PHILADELPHIA — The most important moment at Philadelphia Eagles training camp Friday didn’t happen on the field, but rather a few yards off it where a boy got to meet his idol, Carson Wentz.

Positioned at the edge of the guest tent and rocking a green mohawk to match his No. 11 jersey, Giovanni Hamilton was overcome with emotion as Wentz stood in front. When Wentz was done penning his autograph on the spare Wentz jersey that Giovanni brought with him, Giovanni reached out for a hug.

“You’re my hero,” he said through tears.

Giovanni is 11 years old and lives in Muncy, Pennsylvania, about 180 miles Northwest of Philadelphia. He has a rare condition called Schwartz-Jampel syndrome, which his mother, Shannon, likened to a combination of muscular dystrophy and dwarfism. He has had 12 surgeries since age 2, from hip construction to eye surgery to, most recently, jaw distraction back in May.

“We actually lengthened [his jaw] an inch, and we had to turn pins every day in order to do that in moving him one millimeter a day,” Shannon said. “It was really painful and just awful. But he told me, he said, ‘Mom, I’m going to be strong like Carson. Look at how he’s doing with his knee. Look at how he’s doing with his back.’ And it just meant everything for him to finally meet Carson. He just choked up. He couldn’t get the words out. So of course I lost it.”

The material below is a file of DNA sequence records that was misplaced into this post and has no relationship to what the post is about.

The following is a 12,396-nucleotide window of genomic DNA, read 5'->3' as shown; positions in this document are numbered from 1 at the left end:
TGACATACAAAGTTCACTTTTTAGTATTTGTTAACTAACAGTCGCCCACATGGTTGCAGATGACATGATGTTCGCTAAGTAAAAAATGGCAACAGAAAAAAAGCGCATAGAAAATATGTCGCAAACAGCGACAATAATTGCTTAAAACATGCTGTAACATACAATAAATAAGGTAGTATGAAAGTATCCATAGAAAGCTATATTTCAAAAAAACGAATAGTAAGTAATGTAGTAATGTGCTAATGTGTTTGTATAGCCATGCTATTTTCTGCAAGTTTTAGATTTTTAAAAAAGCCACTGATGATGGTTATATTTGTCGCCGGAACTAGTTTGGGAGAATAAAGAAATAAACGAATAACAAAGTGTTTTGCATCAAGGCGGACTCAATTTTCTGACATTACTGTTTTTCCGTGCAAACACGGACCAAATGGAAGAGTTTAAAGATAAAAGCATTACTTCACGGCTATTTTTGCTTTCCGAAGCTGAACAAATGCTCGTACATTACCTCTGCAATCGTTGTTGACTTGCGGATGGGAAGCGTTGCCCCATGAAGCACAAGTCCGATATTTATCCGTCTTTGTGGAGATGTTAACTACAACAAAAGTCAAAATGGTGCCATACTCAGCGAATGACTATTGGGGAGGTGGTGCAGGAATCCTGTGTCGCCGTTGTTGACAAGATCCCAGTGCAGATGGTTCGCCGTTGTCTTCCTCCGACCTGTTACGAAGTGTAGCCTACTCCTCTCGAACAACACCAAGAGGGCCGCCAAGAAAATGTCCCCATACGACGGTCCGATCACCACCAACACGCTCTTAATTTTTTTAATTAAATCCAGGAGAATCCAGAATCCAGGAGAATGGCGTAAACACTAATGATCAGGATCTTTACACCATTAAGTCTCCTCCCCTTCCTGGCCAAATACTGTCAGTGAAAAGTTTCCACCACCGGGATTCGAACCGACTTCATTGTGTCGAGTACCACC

Giovanni had his wish granted to meet Wentz through a foundation called Bianca’s Kids. Cruising in a wheel chair, he took in practice along the sidelines before the big moment arrived.

“It meant everything, because he’s my hero,” Giovanni said of meeting Wentz. “And he’s so nice. And he’s super strong. And he’s a great role model.”

Wentz has made an impact on the lives of families with ailing children since joining the Eagles. He formed a special relationship with Lukas Kusters, a boy whose final wish was to meet Wentz so he could thank him for an encouraging video Wentz sent him as he went through cancer treatment. Kusters, also known as the “Dutch Destroyer” for his prowess on the football field, gave Wentz a Dutch Destroyer bracelet during their encounter in 2017, which Wentz still wears to this day. Their story is credited with saving the life of a boy named Max, whose parents recognized some of the symptoms Lukas was described as having and were prompted to take Max to the hospital, leading to the early detection of cancer, now in remission.

Wentz also has an outdoor youth program called “Camp Conquerors,” serving kids with life-threatening illness and those with physical challenges.

On Friday, Giovanni was the center of attention.

“He lives with pain daily,” Shannon said. “It’s awful to watch. But Carson … he wants to be a football coach because of Carson. He said, ‘Mom, I will work for the Eagles one day.'”